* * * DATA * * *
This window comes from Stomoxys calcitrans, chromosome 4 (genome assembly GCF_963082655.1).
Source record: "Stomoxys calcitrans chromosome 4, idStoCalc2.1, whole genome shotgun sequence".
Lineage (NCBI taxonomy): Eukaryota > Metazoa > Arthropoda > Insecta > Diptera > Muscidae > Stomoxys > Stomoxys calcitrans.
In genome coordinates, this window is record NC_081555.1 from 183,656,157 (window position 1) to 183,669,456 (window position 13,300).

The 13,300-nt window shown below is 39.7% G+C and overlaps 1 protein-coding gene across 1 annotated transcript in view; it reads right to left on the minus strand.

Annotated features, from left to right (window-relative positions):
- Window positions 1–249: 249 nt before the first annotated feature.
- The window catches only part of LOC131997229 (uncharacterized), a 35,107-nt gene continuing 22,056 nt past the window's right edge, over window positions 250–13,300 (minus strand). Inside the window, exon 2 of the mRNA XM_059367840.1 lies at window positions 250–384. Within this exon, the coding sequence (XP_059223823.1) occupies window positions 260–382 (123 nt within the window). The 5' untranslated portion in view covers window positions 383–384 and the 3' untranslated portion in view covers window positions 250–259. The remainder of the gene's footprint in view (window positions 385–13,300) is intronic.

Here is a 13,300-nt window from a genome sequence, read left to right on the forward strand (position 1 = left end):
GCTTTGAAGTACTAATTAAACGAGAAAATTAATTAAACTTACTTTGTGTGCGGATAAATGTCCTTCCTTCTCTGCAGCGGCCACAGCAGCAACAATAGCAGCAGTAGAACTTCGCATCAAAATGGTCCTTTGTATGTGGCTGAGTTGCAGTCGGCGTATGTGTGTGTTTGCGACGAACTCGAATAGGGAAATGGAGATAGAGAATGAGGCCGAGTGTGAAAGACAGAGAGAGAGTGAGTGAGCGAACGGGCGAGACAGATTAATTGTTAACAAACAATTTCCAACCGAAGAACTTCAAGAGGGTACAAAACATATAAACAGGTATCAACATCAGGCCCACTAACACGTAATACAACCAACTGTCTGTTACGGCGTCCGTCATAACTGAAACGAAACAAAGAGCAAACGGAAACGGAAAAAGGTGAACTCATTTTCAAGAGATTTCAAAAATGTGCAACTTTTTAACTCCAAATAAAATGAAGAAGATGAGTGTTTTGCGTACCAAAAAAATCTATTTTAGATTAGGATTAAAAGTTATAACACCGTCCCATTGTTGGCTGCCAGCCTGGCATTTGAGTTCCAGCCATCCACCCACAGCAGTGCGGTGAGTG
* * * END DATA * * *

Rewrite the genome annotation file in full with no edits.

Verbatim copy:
This window comes from Stomoxys calcitrans, chromosome 4 (genome assembly GCF_963082655.1).
Source record: "Stomoxys calcitrans chromosome 4, idStoCalc2.1, whole genome shotgun sequence".
Lineage (NCBI taxonomy): Eukaryota > Metazoa > Arthropoda > Insecta > Diptera > Muscidae > Stomoxys > Stomoxys calcitrans.
In genome coordinates, this window is record NC_081555.1 from 183,656,157 (window position 1) to 183,669,456 (window position 13,300).

The 13,300-nt window shown below is 39.7% G+C and overlaps 1 protein-coding gene across 1 annotated transcript in view; it reads right to left on the minus strand.

Annotated features, from left to right (window-relative positions):
- Window positions 1–249: 249 nt before the first annotated feature.
- The window catches only part of LOC131997229 (uncharacterized), a 35,107-nt gene continuing 22,056 nt past the window's right edge, over window positions 250–13,300 (minus strand). Inside the window, exon 2 of the mRNA XM_059367840.1 lies at window positions 250–384. Within this exon, the coding sequence (XP_059223823.1) occupies window positions 260–382 (123 nt within the window). The 5' untranslated portion in view covers window positions 383–384 and the 3' untranslated portion in view covers window positions 250–259. The remainder of the gene's footprint in view (window positions 385–13,300) is intronic.

Here is a 13,300-nt window from a genome sequence, read left to right on the forward strand (position 1 = left end):
GCTTTGAAGTACTAATTAAACGAGAAAATTAATTAAACTTACTTTGTGTGCGGATAAATGTCCTTCCTTCTCTGCAGCGGCCACAGCAGCAACAATAGCAGCAGTAGAACTTCGCATCAAAATGGTCCTTTGTATGTGGCTGAGTTGCAGTCGGCGTATGTGTGTGTTTGCGACGAACTCGAATAGGGAAATGGAGATAGAGAATGAGGCCGAGTGTGAAAGACAGAGAGAGAGTGAGTGAGCGAACGGGCGAGACAGATTAATTGTTAACAAACAATTTCCAACCGAAGAACTTCAAGAGGGTACAAAACATATAAACAGGTATCAACATCAGGCCCACTAACACGTAATACAACCAACTGTCTGTTACGGCGTCCGTCATAACTGAAACGAAACAAAGAGCAAACGGAAACGGAAAAAGGTGAACTCATTTTCAAGAGATTTCAAAAATGTGCAACTTTTTAACTCCAAATAAAATGAAGAAGATGAGTGTTTTGCGTACCAAAAAAATCTATTTTAGATTAGGATTAAAAGTTATAACACCGTCCCATTGTTGGCTGCCAGCCTGGCATTTGAGTTCCAGCCATCCACCCACAGCAGTGCGGTGAGTG